A Comparison of Two Initial Dosing Formulas
This study will evaluate two methods of starting basal insulin to see which method may achieve a faster-to-goal titration.
|Study Design:||Allocation: Randomized
Endpoint Classification: Safety/Efficacy Study
Intervention Model: Parallel Assignment
Masking: Open Label
Primary Purpose: Treatment
|Official Title:||A Comparison of Two Initial Dosing Formulas for Basal Insulin in Type 2 Diabetes Mellitus|
- Days to reach the titration target [ Time Frame: 12 weeks ] [ Designated as safety issue: Yes ]The number of days for the subject to reach the titration target blood sugar of 110 ml/dl
- The frequency of reported and documented (<70 mg/dl) hypoglycemic events per 24 hour period [ Time Frame: 12 weeks ] [ Designated as safety issue: Yes ]
|Study Start Date:||June 2011|
|Study Completion Date:||December 2011|
|Primary Completion Date:||December 2011 (Final data collection date for primary outcome measure)|
Drug: Insulin detemir
Subjects will be randomized to weight based method of 0.1 U/kg for basal insulin or a starting dose based upon an insulin challenge. Subject will record morning fasting blood sugar daily. Using a three day average, the subject will titrate the dose of basal insulin either increasing or lowering by three units based upon target blood glucose of 110 mg/dl.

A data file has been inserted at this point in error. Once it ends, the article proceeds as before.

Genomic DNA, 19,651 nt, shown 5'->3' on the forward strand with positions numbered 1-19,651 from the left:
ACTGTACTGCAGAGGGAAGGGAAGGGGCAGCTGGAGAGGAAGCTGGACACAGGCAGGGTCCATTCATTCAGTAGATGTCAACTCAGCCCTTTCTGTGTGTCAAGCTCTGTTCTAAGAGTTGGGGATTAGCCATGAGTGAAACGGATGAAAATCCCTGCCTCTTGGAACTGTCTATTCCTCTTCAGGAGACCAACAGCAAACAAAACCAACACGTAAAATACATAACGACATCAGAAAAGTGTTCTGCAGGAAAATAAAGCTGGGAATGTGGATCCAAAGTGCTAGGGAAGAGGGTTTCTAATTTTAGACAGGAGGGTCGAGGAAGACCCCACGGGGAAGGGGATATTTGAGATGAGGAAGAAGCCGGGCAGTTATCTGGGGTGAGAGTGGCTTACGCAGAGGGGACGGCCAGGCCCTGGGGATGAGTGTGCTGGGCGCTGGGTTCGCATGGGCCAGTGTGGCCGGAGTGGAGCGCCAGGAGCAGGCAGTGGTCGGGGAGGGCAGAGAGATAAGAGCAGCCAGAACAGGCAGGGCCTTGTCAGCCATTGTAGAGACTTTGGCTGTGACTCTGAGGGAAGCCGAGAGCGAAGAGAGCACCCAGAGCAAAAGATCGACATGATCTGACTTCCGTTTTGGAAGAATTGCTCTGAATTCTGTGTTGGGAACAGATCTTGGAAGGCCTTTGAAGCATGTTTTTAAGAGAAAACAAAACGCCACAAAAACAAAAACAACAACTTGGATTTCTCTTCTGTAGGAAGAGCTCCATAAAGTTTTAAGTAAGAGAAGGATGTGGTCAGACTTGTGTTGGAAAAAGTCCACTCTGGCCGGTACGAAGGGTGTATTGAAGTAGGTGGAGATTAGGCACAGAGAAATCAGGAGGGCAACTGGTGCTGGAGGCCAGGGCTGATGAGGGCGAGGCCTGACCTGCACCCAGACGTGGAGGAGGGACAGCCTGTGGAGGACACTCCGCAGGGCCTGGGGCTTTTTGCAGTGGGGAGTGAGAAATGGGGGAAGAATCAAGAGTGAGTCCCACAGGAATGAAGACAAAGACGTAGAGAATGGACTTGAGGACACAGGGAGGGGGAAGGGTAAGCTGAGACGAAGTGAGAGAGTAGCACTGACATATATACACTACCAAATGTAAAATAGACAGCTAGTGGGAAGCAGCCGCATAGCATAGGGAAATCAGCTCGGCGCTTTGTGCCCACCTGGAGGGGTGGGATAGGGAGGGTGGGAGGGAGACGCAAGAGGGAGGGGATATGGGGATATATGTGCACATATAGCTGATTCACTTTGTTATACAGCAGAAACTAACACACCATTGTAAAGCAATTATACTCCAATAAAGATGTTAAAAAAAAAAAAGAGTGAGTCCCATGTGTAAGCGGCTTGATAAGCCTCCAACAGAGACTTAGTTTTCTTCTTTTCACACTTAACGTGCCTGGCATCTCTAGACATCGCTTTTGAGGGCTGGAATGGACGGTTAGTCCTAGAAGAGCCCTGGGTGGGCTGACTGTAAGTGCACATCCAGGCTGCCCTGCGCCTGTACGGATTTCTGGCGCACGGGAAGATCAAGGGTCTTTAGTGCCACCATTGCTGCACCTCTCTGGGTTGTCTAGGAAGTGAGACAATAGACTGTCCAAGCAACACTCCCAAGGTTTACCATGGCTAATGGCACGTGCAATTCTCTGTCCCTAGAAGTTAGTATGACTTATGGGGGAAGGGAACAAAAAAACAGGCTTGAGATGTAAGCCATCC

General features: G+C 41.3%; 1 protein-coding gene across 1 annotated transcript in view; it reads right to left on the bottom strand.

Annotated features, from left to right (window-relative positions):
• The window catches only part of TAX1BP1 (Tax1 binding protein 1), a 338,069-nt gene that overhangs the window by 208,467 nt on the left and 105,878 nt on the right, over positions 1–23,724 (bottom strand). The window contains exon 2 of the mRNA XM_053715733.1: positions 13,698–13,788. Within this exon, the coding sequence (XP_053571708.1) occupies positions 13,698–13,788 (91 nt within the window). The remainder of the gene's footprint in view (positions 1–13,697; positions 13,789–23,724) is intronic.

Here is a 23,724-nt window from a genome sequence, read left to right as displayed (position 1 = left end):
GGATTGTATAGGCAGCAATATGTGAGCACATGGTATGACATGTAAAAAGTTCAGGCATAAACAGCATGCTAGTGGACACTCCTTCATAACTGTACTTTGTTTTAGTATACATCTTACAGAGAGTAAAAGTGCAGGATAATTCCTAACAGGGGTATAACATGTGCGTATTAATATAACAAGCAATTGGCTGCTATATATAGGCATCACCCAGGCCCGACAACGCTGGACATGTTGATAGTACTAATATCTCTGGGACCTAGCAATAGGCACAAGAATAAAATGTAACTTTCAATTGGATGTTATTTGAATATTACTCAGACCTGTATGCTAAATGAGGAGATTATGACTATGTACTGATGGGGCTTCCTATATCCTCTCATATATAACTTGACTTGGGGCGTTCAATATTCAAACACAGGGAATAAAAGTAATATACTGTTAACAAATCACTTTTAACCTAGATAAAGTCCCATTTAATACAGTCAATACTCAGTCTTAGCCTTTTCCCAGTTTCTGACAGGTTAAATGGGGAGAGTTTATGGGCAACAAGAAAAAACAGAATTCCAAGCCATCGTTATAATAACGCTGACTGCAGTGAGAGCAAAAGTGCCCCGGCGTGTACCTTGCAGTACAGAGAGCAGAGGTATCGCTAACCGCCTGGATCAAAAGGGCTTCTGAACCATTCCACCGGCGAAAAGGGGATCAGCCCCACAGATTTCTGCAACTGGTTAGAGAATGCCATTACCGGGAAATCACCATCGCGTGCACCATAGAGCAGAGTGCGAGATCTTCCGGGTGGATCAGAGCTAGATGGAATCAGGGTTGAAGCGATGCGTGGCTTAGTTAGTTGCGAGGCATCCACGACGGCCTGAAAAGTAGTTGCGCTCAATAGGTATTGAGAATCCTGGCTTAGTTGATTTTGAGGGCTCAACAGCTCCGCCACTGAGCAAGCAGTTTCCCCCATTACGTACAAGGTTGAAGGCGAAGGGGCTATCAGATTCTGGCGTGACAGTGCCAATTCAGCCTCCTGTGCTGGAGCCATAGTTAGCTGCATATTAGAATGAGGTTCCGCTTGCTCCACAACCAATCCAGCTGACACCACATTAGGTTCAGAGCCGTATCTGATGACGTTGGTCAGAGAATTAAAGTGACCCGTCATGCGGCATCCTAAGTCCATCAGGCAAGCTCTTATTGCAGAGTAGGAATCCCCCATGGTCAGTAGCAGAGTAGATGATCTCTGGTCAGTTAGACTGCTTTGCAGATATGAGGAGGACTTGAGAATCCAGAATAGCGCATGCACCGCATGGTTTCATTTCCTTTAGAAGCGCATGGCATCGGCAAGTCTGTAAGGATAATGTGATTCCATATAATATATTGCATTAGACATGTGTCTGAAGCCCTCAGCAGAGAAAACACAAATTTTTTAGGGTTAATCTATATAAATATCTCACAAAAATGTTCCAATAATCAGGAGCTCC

The current recommended starting dose of basal insulin in type 2 diabetes is either a fixed dose, e.g. 10 U, or a weight-based formulas, 0.1-0.2 U/kg. The estimate of eventual titration dose to attempt to reach a fasting glucose goal is 0.49 U/kg. Those many weeks of dosage upward titration are required. The investigators propose to compare the current recommended weight based, 0.1 U/kg to a correction factor derived formula. Starting with an insulin tolerance test estimation of basal dose, one would arrive at the eventual titrated basal insulin dose in significantly less days than starting at a starting dose estimate of 0.1 U/kg. Further, there would be no significant increase in overall reported hypoglycemia.